Image credit: Eric Aydin-Barberini for A New Direction
Our Big Change Series is designed to support London’s cultural sector with a space for innovation, challenge and learning. Our first event in the series focussed on continued professional development opportunities in digital skills education. The afternoon was run in partnership with TechPathways London, a new programme offering free training for educators of 11-24 year olds, facilitated by London Connected Learning.
The afternoon featured workshops on online safeguarding, and sessions exploring practical tools for engagement and creative documentation. Participants also heard about the support on offer from Arts Council England's Tech Champions - a group of digital specialists who can provide support and training for the arts and culture sector.
The afternoon ended with a session from Kieran Akhtar, a young filmmaker and grauate of Future Start Up Now - a digital skills project co-ordinated by A New Direction's creative employability programme, Create Jobs. Below, Kieran tells us more about himself, what he's gone on to do after and his experience of the day.
Hi, I’m Kieran. I’m Creative Director and Business Manager of Rococo World, an LGBT+ representative Media Production Company. After buying a DSLR camera in 2017, I left my computing BTEC as I wanted to utilise the business, project management and e-commerce knowledge that I gained there. Fast forward 6 months, and I was attracting musicians to work with me based on a tester edit which I had put together.
I started learning filmmaking via YouTube videos. Realising I had a knack for it, I applied for many free opportunities such as Eastside Film Crew with Eastside Educational Trust, Young Programmers with Barbican Creative Learning, Future Start Up Now with A New Direction and Create Jobs, and, more recently, Creative Leaders workshop programmes with Art Clubbers and Spotlight. These opportunities allowed me to make connections, develop skills and gain the flexible knowledge needed for a creative career.
I was approached by A New Direction to host a workshop at the Museum of London for the first event in their Big Change Series, where I would also be able to present my journey to industry representatives to think and learn about digital opportunities for children and young people. After presenting on my journey so far, I ran a workshop with attendees. I posed some key questions about digital opportunities and diversity to the room.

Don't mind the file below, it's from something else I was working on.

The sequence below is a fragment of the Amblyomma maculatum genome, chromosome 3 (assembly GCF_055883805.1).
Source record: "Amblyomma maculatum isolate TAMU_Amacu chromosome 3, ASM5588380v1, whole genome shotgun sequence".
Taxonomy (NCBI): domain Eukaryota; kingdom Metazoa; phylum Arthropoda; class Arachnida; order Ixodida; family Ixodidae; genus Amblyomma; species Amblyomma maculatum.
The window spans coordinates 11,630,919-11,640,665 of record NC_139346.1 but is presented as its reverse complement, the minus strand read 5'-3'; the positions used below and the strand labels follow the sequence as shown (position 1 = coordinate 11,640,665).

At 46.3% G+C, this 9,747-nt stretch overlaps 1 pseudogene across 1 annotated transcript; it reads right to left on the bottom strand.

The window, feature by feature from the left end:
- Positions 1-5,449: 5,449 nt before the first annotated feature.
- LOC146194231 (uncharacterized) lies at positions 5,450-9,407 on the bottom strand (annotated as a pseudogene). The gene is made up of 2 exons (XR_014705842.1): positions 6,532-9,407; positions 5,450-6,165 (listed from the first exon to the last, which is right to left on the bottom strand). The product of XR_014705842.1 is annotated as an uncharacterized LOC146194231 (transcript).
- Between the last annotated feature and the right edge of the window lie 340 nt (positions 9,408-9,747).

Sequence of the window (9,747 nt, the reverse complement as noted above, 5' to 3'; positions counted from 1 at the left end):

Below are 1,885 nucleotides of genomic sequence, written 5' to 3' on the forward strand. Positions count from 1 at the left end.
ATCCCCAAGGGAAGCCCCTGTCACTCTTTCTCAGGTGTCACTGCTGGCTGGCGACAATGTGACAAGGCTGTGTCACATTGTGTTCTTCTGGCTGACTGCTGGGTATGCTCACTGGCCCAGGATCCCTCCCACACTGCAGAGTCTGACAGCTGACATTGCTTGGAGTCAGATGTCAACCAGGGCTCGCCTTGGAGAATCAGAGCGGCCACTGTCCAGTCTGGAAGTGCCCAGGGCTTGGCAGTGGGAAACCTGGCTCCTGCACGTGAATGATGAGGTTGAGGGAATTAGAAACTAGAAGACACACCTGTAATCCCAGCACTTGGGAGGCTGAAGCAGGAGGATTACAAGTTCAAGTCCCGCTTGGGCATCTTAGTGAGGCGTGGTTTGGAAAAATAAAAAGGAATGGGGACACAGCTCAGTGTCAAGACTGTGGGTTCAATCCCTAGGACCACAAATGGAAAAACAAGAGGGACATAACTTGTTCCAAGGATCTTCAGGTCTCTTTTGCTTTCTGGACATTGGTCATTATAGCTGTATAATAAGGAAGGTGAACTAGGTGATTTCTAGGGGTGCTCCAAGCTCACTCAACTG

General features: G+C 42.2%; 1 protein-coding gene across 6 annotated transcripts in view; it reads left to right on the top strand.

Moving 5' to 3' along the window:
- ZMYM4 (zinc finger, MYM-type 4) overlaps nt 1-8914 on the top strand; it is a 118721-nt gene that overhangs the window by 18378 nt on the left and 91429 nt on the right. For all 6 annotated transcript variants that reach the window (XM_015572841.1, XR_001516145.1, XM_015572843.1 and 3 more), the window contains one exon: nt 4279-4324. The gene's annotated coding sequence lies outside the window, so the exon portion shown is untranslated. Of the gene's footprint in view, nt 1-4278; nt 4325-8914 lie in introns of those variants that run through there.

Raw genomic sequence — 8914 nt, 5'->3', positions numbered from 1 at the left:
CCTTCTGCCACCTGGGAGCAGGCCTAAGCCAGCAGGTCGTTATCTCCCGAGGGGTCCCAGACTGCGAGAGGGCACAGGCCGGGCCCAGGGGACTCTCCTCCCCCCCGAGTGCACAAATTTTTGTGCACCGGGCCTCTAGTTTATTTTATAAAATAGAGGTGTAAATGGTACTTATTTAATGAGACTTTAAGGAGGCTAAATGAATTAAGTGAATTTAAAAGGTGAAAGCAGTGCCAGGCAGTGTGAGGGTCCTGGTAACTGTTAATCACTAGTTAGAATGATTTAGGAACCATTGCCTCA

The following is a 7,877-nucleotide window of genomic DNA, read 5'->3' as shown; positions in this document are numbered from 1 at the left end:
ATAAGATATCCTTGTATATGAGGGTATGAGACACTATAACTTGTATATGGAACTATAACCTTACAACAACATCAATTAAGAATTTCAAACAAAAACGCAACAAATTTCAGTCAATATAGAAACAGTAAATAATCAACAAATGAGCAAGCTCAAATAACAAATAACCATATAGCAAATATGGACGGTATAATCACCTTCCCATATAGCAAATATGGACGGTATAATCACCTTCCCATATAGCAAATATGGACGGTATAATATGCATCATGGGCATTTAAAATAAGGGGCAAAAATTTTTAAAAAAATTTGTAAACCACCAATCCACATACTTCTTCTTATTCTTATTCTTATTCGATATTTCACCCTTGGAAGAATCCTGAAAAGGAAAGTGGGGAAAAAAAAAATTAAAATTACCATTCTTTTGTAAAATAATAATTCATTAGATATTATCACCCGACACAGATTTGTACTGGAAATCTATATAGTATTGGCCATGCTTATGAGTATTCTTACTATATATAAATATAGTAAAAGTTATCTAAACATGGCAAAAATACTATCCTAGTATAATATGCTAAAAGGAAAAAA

The week before the event, I did my research. I had some frank conversations with other young creatives around diversity in the film, digital and tech sectors. I fed their responses back to the room at Big Change to spark debate and delve deeper into different perspectives.
Below are a few of the responses I shared as part of my workshop:
At the beginning of my career I benefited from partnerships between organisations, meaning that I could gain experience across different settings
Joe Steele - freelance musician and creative facilitator
Joe made great use of this cross-organisational collaboration and is a testament to the benefits of this idea for increasing the worth and networks of young creative people.
Young people of all backgrounds must be reached where they feel comfortable being. There is a diversity issue in the creative industry which must be solved differently for each ethnic group, rather than collating all diversities [which aren’t white] into a ‘minority ethnicity’ category.
Helena Morais - actress and script writer
After experiencing the struggles of being an actress of African origin in Britain, Helena is tired of terms like “People of Colour” and “Black Asian and Minority Ethnic” when referring to people that may face discrimination and typecasting. She believes the best approach to increasing diversity is going to where these people can be found.
The scope and prospects someone has are impacted by social mobility – for some people a career is only about survival. Unfortunately, the art industry is catered to the middle class. We can’t see an easy way to climb the ladder creatively when we are raised being told that art won’t pay the bills
Saira Khan - design graduate
Saira originates from a Pakistani family in Blackburn, Lancashire where the prospects and career pathways suggested to her were usually not of a creative nature. This has been a hinderance but also motivation in her life to succeed in London where opportunities like these are booming.
From these responses, it seems that young creatives in the digital sector understand that opportunities are about area, place and progression. And that there is great power in working within cultural and creative spaces that are authentic to young people.
The next Big Change event will take place on 22 January, and will focus on engaging audiences. We are delighted to be hosting two different workshops run by the Shakespeare Birthplace Trust and Korantema Anyimadu - a freelance curator and Communities Manager at Arts Emergency. Both will examine work with audiences at scale, segmented audience engagement and inclusive programming.